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Entering Storyland: Why We Become Immersed in the Tales We Read

Stories have a common thread running through them. They’re not real, but in our minds, it’s as if they are.
| Sep 19, 2017 | No comments |

He was a simple hobbit whose uncle happened to possess a decent fortune and enjoy longevity.

So why do we care about Frodo? Why does the unfolding narrative of his quest to destroy the One Ring enrapture us?

Image via lotr.wikia.com

Or think of Harry Potter. An unremarkable English kid with a tragic past, terrible relatives, and a penchant for disobeying the rules. Yet he’s one of the wizarding world’s most well-known names, and the tales of his years at Hogwarts have captured the imaginations of millions.

I could go on, listing story after story, journey after journey. Some written better, more entertaining, or more thought-provoking than others, but all with a common thread running through them.

They’re not real, but in our minds, it’s as if they are.

In her article last week, Becky Miller discussed the theme of victory in speculative fiction, and concluded with this:

Speculative fiction…reminds us of what we hope for.

There are many reasons we enjoy stories.

  • The plot.
  • The characters.
  • The themes.
  • The world.

However, these don’t dig deep enough. They don’t reach to the core of why stories hold such an enchanting sway upon us. The reason, as Becky alluded to, is simple.

They show us what we hope for.

In many ways, fictional stories are scattered pieces of glass, each shard a different color, broken off from some real-world source and then reassembled into a mesmerizing stained-glass masterpiece.

It’s the echoes of hope, those intersections of fiction and reality, that drive the storytelling engine. After all, if we’re not invested in a character, in what they do and what happens to them, then the story’s power dies.

How does this idea of “what we hope for” play out in stories? Why does it provide such a potent appeal?

Phase 1: Entrance

Excluding the continuation of a series, in which case many elements and characters are already familiar, this is where the reader starts. Square one. Jason Bourne before he learns anything about himself or his situation.

At this point, we’re inching our way down the gentle slope into the shallow side of the pool, feeling our way forward and seeing where the next step will take us. Will the story engage our minds? Present a compelling story arc? Introduce a relevant theme? Provide relatable, likeable characters?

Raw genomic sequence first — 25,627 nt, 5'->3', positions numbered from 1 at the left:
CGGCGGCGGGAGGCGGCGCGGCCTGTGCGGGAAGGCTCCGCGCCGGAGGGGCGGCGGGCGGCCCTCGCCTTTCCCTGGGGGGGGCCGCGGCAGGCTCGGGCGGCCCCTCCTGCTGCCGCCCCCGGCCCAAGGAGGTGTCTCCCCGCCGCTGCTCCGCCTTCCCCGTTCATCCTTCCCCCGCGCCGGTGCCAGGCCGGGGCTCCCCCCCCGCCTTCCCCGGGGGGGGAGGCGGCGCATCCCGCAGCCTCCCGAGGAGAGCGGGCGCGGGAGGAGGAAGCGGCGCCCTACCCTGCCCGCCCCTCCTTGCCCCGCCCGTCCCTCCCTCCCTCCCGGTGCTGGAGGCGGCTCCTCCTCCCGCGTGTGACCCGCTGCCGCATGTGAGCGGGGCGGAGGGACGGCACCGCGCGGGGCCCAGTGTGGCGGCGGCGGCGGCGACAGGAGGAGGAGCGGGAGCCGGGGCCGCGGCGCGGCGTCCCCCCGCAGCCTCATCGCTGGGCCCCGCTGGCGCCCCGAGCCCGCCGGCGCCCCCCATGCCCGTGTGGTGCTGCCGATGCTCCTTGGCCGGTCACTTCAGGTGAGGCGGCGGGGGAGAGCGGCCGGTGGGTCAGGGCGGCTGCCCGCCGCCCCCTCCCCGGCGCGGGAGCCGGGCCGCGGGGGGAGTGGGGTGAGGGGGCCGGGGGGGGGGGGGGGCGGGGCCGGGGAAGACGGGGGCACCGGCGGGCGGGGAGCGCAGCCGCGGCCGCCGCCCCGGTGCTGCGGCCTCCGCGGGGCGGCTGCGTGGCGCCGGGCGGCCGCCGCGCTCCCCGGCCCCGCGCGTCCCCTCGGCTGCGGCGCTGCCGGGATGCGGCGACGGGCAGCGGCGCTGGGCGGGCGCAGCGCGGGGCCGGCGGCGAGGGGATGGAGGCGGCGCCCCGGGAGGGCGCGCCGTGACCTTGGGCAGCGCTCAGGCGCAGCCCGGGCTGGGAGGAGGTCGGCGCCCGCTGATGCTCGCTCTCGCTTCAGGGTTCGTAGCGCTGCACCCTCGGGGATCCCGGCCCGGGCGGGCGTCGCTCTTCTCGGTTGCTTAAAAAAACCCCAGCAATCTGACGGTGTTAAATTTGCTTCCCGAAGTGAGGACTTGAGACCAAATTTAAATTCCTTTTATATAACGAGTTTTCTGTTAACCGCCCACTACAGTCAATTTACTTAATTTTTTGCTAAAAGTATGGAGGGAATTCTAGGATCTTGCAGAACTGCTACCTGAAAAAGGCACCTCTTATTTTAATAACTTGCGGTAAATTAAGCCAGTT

If the answer is yes, we move forward with more confidence. Each step builds our trust and reveals more of the world we’ve entered, giving details, hinting at background, fleshing out the characters and plot.

Phase 2: Familiarity

Once the foundation is laid, we begin connecting with the story on deeper and more meaningful levels. We start to relate to the characters and care what happens. And parts of their journey become mini mirrors, reflecting our own journeys in familiar ways.

Returning to the Harry Potter analogy, we all know what it’s like to be involved in difficult relationships. We know what it’s like to be disliked, bullied, mistreated. We empathize with his situation, and suddenly, subconsciously, we’ve taken a thread of our story and woven it into the fabric of what we’re reading.

It happens again and again, sometimes in small, unnoticeable ways. Sometimes in ways that resound with the clarion call of truth such that we wonder if we’ve actually become the character in the story.

That’s where “what we hope for” bounds in, and where we enter the deepest phase.

Phase 3: Immersion

No more tiptoeing into the shallow end of the pool now—we’re diving to the bottom of the end that’s 10 feet deep. We root for Harry, not because he’s good looking or is one of the “cool kids” but because we’re relating to his story in personal ways that tie back to our own stories.

And we hope.

We know the importance of winning that final Quidditch match of the season, so we hope Gryffindor triumphs.

We know the beauty of having close friends, so we hope Ron and Harry and Hermione stick together, and we find it fulfilling when they help each other and laugh together.

We know what it’s like to have enemies, so we hope Harry can overcome his.

But secretly, I think, we’re not only hoping for Harry. We’re hoping for ourselves, too. We’ve become invested, involved, immersed in the story. And we hope. If things turn out all right for Harry, maybe they’ll turn out all right for us, too.

On a broader scale, we encounter the end of the tale…where the villain is vanquished and good wins out. We look to our own lives, and we hope.

Such is the power of storytelling. It resonates because deep down, we know it’s true. Maybe not in the same ways fictionally as in reality, but true all the same. The reason?

Our lives are a continuous string of stories. We understand story, even if we don’t realize it. When we cross the magic threshold into the fictional realm of storyland, we’re getting a glimpse—albeit unique and different—of our stories.

Thanks to that correlation, stories can, and constantly do, remind us of what we hope for in our stories.

Why do you think we connect with stories?

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